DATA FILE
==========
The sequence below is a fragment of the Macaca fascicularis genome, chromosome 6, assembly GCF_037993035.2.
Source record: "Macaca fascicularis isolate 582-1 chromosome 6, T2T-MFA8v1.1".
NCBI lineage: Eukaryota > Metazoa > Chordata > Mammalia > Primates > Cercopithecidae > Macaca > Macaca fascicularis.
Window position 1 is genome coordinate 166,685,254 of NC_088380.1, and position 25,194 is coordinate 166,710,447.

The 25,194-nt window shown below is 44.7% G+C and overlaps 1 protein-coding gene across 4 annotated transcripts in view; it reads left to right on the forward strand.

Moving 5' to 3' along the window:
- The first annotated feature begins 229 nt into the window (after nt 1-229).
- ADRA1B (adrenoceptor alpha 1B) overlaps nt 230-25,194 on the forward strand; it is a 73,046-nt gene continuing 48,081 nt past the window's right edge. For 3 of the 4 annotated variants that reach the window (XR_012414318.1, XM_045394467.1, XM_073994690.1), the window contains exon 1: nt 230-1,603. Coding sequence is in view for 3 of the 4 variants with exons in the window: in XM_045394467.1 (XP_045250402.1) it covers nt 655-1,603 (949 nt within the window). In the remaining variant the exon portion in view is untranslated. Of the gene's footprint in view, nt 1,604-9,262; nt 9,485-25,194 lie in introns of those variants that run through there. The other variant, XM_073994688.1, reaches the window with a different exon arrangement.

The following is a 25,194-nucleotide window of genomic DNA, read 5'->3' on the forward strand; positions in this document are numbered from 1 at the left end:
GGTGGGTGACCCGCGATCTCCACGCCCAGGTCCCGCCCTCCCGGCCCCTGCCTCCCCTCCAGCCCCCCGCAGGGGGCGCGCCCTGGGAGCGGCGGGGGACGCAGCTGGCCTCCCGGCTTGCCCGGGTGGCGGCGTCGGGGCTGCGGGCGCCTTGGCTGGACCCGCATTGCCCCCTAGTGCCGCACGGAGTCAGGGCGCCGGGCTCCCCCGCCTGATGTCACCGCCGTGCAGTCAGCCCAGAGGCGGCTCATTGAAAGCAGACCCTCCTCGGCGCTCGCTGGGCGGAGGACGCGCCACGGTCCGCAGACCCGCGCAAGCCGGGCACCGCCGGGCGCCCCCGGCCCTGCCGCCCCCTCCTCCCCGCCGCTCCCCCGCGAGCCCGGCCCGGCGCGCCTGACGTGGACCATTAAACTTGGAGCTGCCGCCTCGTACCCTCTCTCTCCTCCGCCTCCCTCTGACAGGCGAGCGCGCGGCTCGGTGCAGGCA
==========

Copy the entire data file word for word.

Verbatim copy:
The sequence below is a fragment of the Macaca fascicularis genome, chromosome 6, assembly GCF_037993035.2.
Source record: "Macaca fascicularis isolate 582-1 chromosome 6, T2T-MFA8v1.1".
NCBI lineage: Eukaryota > Metazoa > Chordata > Mammalia > Primates > Cercopithecidae > Macaca > Macaca fascicularis.
Window position 1 is genome coordinate 166,685,254 of NC_088380.1, and position 25,194 is coordinate 166,710,447.

The 25,194-nt window shown below is 44.7% G+C and overlaps 1 protein-coding gene across 4 annotated transcripts in view; it reads left to right on the forward strand.

Moving 5' to 3' along the window:
- The first annotated feature begins 229 nt into the window (after nt 1-229).
- ADRA1B (adrenoceptor alpha 1B) overlaps nt 230-25,194 on the forward strand; it is a 73,046-nt gene continuing 48,081 nt past the window's right edge. For 3 of the 4 annotated variants that reach the window (XR_012414318.1, XM_045394467.1, XM_073994690.1), the window contains exon 1: nt 230-1,603. Coding sequence is in view for 3 of the 4 variants with exons in the window: in XM_045394467.1 (XP_045250402.1) it covers nt 655-1,603 (949 nt within the window). In the remaining variant the exon portion in view is untranslated. Of the gene's footprint in view, nt 1,604-9,262; nt 9,485-25,194 lie in introns of those variants that run through there. The other variant, XM_073994688.1, reaches the window with a different exon arrangement.

The following is a 25,194-nucleotide window of genomic DNA, read 5'->3' on the forward strand; positions in this document are numbered from 1 at the left end:
GGTGGGTGACCCGCGATCTCCACGCCCAGGTCCCGCCCTCCCGGCCCCTGCCTCCCCTCCAGCCCCCCGCAGGGGGCGCGCCCTGGGAGCGGCGGGGGACGCAGCTGGCCTCCCGGCTTGCCCGGGTGGCGGCGTCGGGGCTGCGGGCGCCTTGGCTGGACCCGCATTGCCCCCTAGTGCCGCACGGAGTCAGGGCGCCGGGCTCCCCCGCCTGATGTCACCGCCGTGCAGTCAGCCCAGAGGCGGCTCATTGAAAGCAGACCCTCCTCGGCGCTCGCTGGGCGGAGGACGCGCCACGGTCCGCAGACCCGCGCAAGCCGGGCACCGCCGGGCGCCCCCGGCCCTGCCGCCCCCTCCTCCCCGCCGCTCCCCCGCGAGCCCGGCCCGGCGCGCCTGACGTGGACCATTAAACTTGGAGCTGCCGCCTCGTACCCTCTCTCTCCTCCGCCTCCCTCTGACAGGCGAGCGCGCGGCTCGGTGCAGGCA